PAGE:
Booting up your home PC has already become a public act. Meander the Web today, and almost every move you make is cataloged in service to the gods of commerce. They know what you're buying. What you listen to. Where you chat. By 2020 you'll need to know how to clean up that electronic trail day in and day out. "Say you were searching for information on hats," theorizes Jaron Lanier, computer scientist, musical composer, and virtual reality pioneer, "and you saw a link about hats, but when you got to it, it was actually a weird pornography site about hat fetishes. Then it turns out there's a record that you visited this site, and now you're getting bombarded with offers from people with hat fetishes. Furthermore, your friends are being contacted in case they have hat fetishes. All of a sudden you're the hat fetish person in your social circle, and you have to go in and undo it." To throw the hounds off your scent, Lanier says, you could spend the afternoon downloading the Great Books or posing as a do-gooder in search of charities deserving of your drachmas.In time, you'll be wielding electronica for the same reasons medieval crusaders took up sword and lance: to ward off intruders. Rooting out destructive viruses and spam in your equipment will become old hat, as will the regular checks you'll be performing on your groceries and yourself. Tomorrow's Kaczynskis will be able to concoct harmful viruses and insinuate them into the food supply, or perhaps release pathogens in public places. You'll need to be ready for them. Daily computer checkups of your blood, saliva, or bodily waste will be effortless, the medical equivalent of checking your stock portfolio. "Real-time monitoring," says James Weiland, assistant professor of ophthalmology at Johns Hopkins, "will tell you in the morning what vitamin your body is low on and what to have for breakfast."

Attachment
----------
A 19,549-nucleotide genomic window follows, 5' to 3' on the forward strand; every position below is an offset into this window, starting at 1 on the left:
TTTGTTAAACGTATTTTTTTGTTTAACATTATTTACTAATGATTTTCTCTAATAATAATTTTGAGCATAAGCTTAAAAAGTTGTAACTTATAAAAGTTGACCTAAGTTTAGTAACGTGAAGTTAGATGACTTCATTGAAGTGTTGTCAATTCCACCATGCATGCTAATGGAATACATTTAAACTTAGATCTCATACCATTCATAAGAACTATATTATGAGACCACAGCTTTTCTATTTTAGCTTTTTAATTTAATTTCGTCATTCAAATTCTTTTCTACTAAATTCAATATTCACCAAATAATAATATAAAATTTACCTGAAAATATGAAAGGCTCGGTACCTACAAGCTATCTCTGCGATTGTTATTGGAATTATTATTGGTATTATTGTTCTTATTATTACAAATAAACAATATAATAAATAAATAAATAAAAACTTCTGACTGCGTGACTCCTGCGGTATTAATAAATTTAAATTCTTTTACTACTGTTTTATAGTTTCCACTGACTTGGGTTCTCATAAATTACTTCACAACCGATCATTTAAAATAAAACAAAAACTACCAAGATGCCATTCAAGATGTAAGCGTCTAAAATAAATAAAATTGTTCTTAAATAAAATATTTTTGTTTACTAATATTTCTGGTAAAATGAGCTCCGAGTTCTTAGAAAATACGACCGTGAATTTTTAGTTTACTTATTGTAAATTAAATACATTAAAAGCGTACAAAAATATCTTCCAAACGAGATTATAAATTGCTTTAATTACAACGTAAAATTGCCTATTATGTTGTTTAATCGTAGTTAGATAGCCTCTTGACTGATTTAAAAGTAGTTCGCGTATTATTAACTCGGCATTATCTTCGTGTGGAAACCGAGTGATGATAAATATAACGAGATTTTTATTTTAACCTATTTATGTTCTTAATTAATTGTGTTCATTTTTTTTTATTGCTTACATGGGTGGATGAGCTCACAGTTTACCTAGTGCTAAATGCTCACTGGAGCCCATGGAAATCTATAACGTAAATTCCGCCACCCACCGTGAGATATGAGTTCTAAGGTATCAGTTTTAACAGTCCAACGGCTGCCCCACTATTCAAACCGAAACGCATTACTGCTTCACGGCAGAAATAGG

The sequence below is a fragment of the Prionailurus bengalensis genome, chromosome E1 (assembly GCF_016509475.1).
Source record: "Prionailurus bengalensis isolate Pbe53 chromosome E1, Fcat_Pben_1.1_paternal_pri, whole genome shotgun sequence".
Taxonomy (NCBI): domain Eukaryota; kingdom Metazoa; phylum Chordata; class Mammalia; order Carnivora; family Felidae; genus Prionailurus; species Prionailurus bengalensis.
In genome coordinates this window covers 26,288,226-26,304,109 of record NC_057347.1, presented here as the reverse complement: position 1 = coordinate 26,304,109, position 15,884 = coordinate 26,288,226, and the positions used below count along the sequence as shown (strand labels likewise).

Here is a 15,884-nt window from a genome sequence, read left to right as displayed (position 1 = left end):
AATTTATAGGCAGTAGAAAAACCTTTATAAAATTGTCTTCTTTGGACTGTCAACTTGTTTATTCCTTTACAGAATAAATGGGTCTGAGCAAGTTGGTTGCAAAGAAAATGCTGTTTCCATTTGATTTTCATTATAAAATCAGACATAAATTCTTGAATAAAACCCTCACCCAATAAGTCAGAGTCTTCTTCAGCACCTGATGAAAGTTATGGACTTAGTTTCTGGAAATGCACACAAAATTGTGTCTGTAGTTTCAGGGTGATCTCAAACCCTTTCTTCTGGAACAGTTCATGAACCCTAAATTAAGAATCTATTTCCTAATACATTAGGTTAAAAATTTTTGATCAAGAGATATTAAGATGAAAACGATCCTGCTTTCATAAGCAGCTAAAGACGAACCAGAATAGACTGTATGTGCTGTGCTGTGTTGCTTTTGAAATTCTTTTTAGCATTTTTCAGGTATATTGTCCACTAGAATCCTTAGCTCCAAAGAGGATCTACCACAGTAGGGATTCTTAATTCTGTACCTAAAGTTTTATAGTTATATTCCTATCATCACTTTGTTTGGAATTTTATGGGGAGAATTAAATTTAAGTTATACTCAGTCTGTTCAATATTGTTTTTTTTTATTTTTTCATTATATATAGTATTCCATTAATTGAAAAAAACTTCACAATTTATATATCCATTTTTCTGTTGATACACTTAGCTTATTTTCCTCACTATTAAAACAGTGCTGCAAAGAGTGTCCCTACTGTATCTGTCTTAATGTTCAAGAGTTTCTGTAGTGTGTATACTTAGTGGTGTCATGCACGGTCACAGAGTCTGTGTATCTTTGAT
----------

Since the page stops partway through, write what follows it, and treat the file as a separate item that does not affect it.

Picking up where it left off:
With all this new information, you'll stand a better chance of living well beyond your biblical allotment of threescore and ten. More than 200,000 centenarians will inhabit the United States in 2020— why shouldn't you be one of them? To reach that age you'll need to know enough to make more complicated medical choices: Do I want to jettison a limb and wait five years to regrow another? Shall I allow a phalanx of nanobots to scrape the plaque out of my arteries or opt to replace the vessels altogether? "Amateurs may be fooling around with black-market genetic manipulation," says Marvin Minsky, one of the founders of the Artificial Intelligence Lab at MIT, "maybe extending their lives by lengthening their own telomeres, the ends of chromosomes believed to control life span. Or they might, in fact, be growing new features in their brain."